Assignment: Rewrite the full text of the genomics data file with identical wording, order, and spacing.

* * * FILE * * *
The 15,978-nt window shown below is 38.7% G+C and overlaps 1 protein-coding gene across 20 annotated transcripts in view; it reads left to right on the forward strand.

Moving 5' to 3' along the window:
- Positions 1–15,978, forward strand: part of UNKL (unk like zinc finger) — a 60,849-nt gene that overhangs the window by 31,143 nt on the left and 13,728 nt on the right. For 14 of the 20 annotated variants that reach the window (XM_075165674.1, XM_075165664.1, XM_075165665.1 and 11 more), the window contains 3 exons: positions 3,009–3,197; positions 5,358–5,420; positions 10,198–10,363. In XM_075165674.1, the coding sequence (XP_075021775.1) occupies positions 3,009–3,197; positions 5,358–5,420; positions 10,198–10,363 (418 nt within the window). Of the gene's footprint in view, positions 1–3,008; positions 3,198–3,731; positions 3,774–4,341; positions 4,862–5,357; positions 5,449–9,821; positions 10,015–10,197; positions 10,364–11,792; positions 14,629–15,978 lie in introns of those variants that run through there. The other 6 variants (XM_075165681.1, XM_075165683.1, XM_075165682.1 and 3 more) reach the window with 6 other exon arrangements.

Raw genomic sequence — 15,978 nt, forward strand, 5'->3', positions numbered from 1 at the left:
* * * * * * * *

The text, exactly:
The 15,978-nt window shown below is 38.7% G+C and overlaps 1 protein-coding gene across 20 annotated transcripts in view; it reads left to right on the forward strand.

Moving 5' to 3' along the window:
- Positions 1–15,978, forward strand: part of UNKL (unk like zinc finger) — a 60,849-nt gene that overhangs the window by 31,143 nt on the left and 13,728 nt on the right. For 14 of the 20 annotated variants that reach the window (XM_075165674.1, XM_075165664.1, XM_075165665.1 and 11 more), the window contains 3 exons: positions 3,009–3,197; positions 5,358–5,420; positions 10,198–10,363. In XM_075165674.1, the coding sequence (XP_075021775.1) occupies positions 3,009–3,197; positions 5,358–5,420; positions 10,198–10,363 (418 nt within the window). Of the gene's footprint in view, positions 1–3,008; positions 3,198–3,731; positions 3,774–4,341; positions 4,862–5,357; positions 5,449–9,821; positions 10,015–10,197; positions 10,364–11,792; positions 14,629–15,978 lie in introns of those variants that run through there. The other 6 variants (XM_075165681.1, XM_075165683.1, XM_075165682.1 and 3 more) reach the window with 6 other exon arrangements.

Raw genomic sequence — 15,978 nt, forward strand, 5'->3', positions numbered from 1 at the left: